If you’ve scrolled through Reddit’s app recently, you might have spotted a live stream of someone playing music, making art, or just talking to the camera. Those broadcasts come from Reddit’s own live-streaming service, the Reddit Public Access Network (RPAN), which just celebrated its first anniversary last week. And as the service enters year two, Reddit is teasing an expansion to more subreddits at some point in the future.
The best word I can use to describe RPAN streams is wholesome. While browsing some last week, I stumbled across a video of a streamer playing Super Mario Maker 2 while a friend sang songs with Mario-themed lyrics. Another person streams videos of his adorable chickens. A popular post I caught on the r/whereintheworld subreddit last week on was a nearly hourlong video of a monsoon in Phoenix. The streams I’ve watched felt a lot more relaxed than what I’d typically find myself tuning into on Twitch or YouTube.
That’s partially because the service is meant to appeal to a broader audience. “We definitely saw a lot of people who weren’t traditionally streaming on other platforms, just a lot of regular users who were excited about this new experience,” Alex Le, Reddit’s vice president of product and community, said in an interview with The Verge.
On day one last year, RPAN was only available from 9AM to 5PM PT as part of a five-day test, and only certain people were allowed to stream. The service is now live 24/7 and open to everyone. There’s still one unique limitation, though: a 45-minute time limit for each stream, which can be extended by viewers via a feature called Feed the Meter. The limit was originally put in place due to technical constraints, but Reddit is now thinking about extending the limit because some broadcasters are asking for it, Deborah Hsieh, Reddit’s lead product manager on RPAN, tells The Verge.
RPAN live streams are also limited to just over a dozen subreddits right now. In r/RedditInTheKitchen, for example, people cook. In r/AnimalsOnReddit, people share their animals. (Hsieh told me she once saw a stream featuring someone’s pet owl.) During the pandemic, Reddit has seen a rise in people doing ask-me-anything broadcasts or just wanting to chat with others while they were hanging out on their couch as a form of socializing, so Hsieh pitched a whole community around that behavior: r/distantsocializing.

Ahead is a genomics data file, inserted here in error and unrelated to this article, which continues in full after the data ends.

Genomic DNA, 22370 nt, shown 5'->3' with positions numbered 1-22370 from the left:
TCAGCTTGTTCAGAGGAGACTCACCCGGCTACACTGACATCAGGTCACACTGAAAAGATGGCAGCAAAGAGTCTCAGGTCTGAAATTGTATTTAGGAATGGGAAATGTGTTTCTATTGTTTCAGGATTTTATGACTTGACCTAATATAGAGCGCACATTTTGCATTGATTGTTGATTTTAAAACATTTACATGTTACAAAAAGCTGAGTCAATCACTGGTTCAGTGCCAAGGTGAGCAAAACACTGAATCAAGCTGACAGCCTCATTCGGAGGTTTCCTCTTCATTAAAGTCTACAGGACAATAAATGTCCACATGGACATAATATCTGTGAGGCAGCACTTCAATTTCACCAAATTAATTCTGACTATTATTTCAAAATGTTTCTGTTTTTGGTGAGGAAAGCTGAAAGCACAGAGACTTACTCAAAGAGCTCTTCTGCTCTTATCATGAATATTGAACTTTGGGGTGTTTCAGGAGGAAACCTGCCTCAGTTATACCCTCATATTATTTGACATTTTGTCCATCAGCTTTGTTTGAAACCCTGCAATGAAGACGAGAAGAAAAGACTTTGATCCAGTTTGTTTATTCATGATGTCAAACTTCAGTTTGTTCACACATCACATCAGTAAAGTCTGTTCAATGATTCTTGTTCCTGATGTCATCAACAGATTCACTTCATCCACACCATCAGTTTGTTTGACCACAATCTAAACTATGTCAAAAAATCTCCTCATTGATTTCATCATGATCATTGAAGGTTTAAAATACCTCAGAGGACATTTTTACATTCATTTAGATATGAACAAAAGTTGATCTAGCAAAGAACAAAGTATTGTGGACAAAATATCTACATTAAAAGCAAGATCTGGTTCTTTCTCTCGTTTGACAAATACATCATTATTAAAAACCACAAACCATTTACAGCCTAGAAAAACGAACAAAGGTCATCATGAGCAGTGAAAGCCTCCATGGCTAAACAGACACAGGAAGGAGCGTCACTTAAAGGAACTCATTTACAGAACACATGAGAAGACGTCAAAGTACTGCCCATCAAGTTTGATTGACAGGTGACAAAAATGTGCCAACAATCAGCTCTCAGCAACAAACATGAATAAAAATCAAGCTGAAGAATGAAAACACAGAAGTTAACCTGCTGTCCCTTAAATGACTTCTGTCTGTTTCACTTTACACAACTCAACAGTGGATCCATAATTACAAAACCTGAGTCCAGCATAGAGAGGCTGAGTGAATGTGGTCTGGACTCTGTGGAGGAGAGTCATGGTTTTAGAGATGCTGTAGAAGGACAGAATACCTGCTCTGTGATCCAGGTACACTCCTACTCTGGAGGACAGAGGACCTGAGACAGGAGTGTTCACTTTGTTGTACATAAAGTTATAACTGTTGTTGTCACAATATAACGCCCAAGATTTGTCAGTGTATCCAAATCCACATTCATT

Eventually, Le said, Reddit plans to bring RPAN to “as many communities” as want to have it, and Reddit says that expansion is expected to happen within the next couple of months.
Part of the draw seems to be that RPAN is designed to let people easily stream from their phones. If you’ve seen RPAN streams on your Reddit feed before, that design choice shows — many streams appear to be somebody talking to their phone screen or streaming from the back cameras. That’s a much lower barrier to entry to streaming than the elaborate PC setups on which many of the biggest streamers on Twitch and YouTube rely.
But even though that means RPAN streams might have lower video or audio quality compared to those on other platforms, I don’t think phone streaming is necessarily a bad thing for RPAN. The streams I’ve watched over the past few days generally have an intangibly more intimate quality than streams I watch on Twitch or YouTube. (It is worth noting that you can also stream from your phone on Twitch or YouTube, and Reddit does offer an official integration with the popular live-streaming PC software OBS that it calls RPAN Studio).
RPAN also seems much smaller than Twitch or YouTube right now. Reddit declined to share specific viewership numbers. But the top RPAN stream shown to me Tuesday morning in the “Popular” feed had more than 6,000 viewers, while the top stream on Twitch had more than 92,000 viewers.
The long-term challenge for Reddit will be to find a way to encourage users to keep up the positive vibes that make RPAN streams so enjoyable to watch. At least right now, I’m happy enough watching a guy hang out with his chickens.
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